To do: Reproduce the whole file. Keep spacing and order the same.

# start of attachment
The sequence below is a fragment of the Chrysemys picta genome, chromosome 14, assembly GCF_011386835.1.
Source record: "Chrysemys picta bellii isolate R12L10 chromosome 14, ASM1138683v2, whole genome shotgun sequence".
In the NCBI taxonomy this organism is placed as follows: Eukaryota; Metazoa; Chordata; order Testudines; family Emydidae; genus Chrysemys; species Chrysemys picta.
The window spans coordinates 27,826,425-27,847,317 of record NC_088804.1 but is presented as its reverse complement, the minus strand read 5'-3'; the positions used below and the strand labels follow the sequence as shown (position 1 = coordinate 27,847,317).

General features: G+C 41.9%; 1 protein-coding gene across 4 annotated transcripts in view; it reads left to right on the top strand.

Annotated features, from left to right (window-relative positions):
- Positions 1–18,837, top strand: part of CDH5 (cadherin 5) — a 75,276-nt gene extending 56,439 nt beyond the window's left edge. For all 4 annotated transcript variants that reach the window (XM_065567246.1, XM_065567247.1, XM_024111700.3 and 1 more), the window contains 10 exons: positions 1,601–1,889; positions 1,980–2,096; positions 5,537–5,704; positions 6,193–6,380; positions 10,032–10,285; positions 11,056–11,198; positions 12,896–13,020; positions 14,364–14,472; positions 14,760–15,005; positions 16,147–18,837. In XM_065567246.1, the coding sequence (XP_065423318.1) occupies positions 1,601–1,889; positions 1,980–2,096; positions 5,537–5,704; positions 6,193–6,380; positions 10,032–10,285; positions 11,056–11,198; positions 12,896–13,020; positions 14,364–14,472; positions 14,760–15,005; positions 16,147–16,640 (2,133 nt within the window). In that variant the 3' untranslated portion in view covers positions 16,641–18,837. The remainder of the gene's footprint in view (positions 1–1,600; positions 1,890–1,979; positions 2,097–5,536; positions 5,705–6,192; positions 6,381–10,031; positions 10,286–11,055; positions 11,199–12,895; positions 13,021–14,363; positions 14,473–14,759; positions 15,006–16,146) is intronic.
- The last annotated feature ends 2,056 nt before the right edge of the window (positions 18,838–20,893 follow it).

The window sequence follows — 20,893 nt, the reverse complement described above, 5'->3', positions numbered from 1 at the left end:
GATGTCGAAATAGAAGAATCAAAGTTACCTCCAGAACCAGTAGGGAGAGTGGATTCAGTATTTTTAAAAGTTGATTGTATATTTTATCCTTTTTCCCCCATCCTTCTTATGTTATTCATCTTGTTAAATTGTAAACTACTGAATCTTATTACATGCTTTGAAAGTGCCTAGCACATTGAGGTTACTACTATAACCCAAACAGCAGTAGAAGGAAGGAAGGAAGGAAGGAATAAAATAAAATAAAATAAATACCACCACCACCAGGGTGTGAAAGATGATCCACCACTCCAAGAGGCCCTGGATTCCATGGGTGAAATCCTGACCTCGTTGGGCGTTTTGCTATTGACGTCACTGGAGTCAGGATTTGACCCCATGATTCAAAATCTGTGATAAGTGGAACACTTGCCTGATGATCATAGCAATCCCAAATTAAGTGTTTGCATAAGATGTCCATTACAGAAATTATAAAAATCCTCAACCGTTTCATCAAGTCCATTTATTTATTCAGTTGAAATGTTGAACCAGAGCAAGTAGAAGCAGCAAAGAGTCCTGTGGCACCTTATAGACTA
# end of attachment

The sequence below is a fragment of the Chrysemys picta genome, chromosome 14, assembly GCF_011386835.1.
Source record: "Chrysemys picta bellii isolate R12L10 chromosome 14, ASM1138683v2, whole genome shotgun sequence".
In the NCBI taxonomy this organism is placed as follows: Eukaryota; Metazoa; Chordata; order Testudines; family Emydidae; genus Chrysemys; species Chrysemys picta.
The window spans coordinates 27,826,425-27,847,317 of record NC_088804.1 but is presented as its reverse complement, the minus strand read 5'-3'; the positions used below and the strand labels follow the sequence as shown (position 1 = coordinate 27,847,317).

General features: G+C 41.9%; 1 protein-coding gene across 4 annotated transcripts in view; it reads left to right on the top strand.

Annotated features, from left to right (window-relative positions):
- Positions 1–18,837, top strand: part of CDH5 (cadherin 5) — a 75,276-nt gene extending 56,439 nt beyond the window's left edge. For all 4 annotated transcript variants that reach the window (XM_065567246.1, XM_065567247.1, XM_024111700.3 and 1 more), the window contains 10 exons: positions 1,601–1,889; positions 1,980–2,096; positions 5,537–5,704; positions 6,193–6,380; positions 10,032–10,285; positions 11,056–11,198; positions 12,896–13,020; positions 14,364–14,472; positions 14,760–15,005; positions 16,147–18,837. In XM_065567246.1, the coding sequence (XP_065423318.1) occupies positions 1,601–1,889; positions 1,980–2,096; positions 5,537–5,704; positions 6,193–6,380; positions 10,032–10,285; positions 11,056–11,198; positions 12,896–13,020; positions 14,364–14,472; positions 14,760–15,005; positions 16,147–16,640 (2,133 nt within the window). In that variant the 3' untranslated portion in view covers positions 16,641–18,837. The remainder of the gene's footprint in view (positions 1–1,600; positions 1,890–1,979; positions 2,097–5,536; positions 5,705–6,192; positions 6,381–10,031; positions 10,286–11,055; positions 11,199–12,895; positions 13,021–14,363; positions 14,473–14,759; positions 15,006–16,146) is intronic.
- The last annotated feature ends 2,056 nt before the right edge of the window (positions 18,838–20,893 follow it).

The window sequence follows — 20,893 nt, the reverse complement described above, 5'->3', positions numbered from 1 at the left end:
GATGTCGAAATAGAAGAATCAAAGTTACCTCCAGAACCAGTAGGGAGAGTGGATTCAGTATTTTTAAAAGTTGATTGTATATTTTATCCTTTTTCCCCCATCCTTCTTATGTTATTCATCTTGTTAAATTGTAAACTACTGAATCTTATTACATGCTTTGAAAGTGCCTAGCACATTGAGGTTACTACTATAACCCAAACAGCAGTAGAAGGAAGGAAGGAAGGAAGGAATAAAATAAAATAAAATAAATACCACCACCACCAGGGTGTGAAAGATGATCCACCACTCCAAGAGGCCCTGGATTCCATGGGTGAAATCCTGACCTCGTTGGGCGTTTTGCTATTGACGTCACTGGAGTCAGGATTTGACCCCATGATTCAAAATCTGTGATAAGTGGAACACTTGCCTGATGATCATAGCAATCCCAAATTAAGTGTTTGCATAAGATGTCCATTACAGAAATTATAAAAATCCTCAACCGTTTCATCAAGTCCATTTATTTATTCAGTTGAAATGTTGAACCAGAGCAAGTAGAAGCAGCAAAGAGTCCTGTGGCACCTTATAGACTA